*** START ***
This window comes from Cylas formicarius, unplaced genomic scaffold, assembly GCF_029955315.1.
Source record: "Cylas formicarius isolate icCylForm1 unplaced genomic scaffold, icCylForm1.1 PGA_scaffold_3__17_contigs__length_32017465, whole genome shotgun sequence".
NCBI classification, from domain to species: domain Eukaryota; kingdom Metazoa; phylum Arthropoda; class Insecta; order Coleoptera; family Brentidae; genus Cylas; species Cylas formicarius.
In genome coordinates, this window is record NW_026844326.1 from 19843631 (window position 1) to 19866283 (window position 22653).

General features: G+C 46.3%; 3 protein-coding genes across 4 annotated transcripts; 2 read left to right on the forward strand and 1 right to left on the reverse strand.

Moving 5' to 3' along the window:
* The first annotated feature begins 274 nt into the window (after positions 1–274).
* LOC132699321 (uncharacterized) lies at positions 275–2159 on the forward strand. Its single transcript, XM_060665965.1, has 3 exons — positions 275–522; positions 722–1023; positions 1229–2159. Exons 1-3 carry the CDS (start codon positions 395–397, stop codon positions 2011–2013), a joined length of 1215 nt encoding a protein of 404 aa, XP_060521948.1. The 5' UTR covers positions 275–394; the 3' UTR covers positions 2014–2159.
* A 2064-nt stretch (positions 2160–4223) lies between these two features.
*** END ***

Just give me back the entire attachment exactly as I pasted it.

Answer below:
This window comes from Cylas formicarius, unplaced genomic scaffold, assembly GCF_029955315.1.
Source record: "Cylas formicarius isolate icCylForm1 unplaced genomic scaffold, icCylForm1.1 PGA_scaffold_3__17_contigs__length_32017465, whole genome shotgun sequence".
NCBI classification, from domain to species: domain Eukaryota; kingdom Metazoa; phylum Arthropoda; class Insecta; order Coleoptera; family Brentidae; genus Cylas; species Cylas formicarius.
In genome coordinates, this window is record NW_026844326.1 from 19843631 (window position 1) to 19866283 (window position 22653).

General features: G+C 46.3%; 3 protein-coding genes across 4 annotated transcripts; 2 read left to right on the forward strand and 1 right to left on the reverse strand.

Moving 5' to 3' along the window:
* The first annotated feature begins 274 nt into the window (after positions 1–274).
* LOC132699321 (uncharacterized) lies at positions 275–2159 on the forward strand. Its single transcript, XM_060665965.1, has 3 exons — positions 275–522; positions 722–1023; positions 1229–2159. Exons 1-3 carry the CDS (start codon positions 395–397, stop codon positions 2011–2013), a joined length of 1215 nt encoding a protein of 404 aa, XP_060521948.1. The 5' UTR covers positions 275–394; the 3' UTR covers positions 2014–2159.
* A 2064-nt stretch (positions 2160–4223) lies between these two features.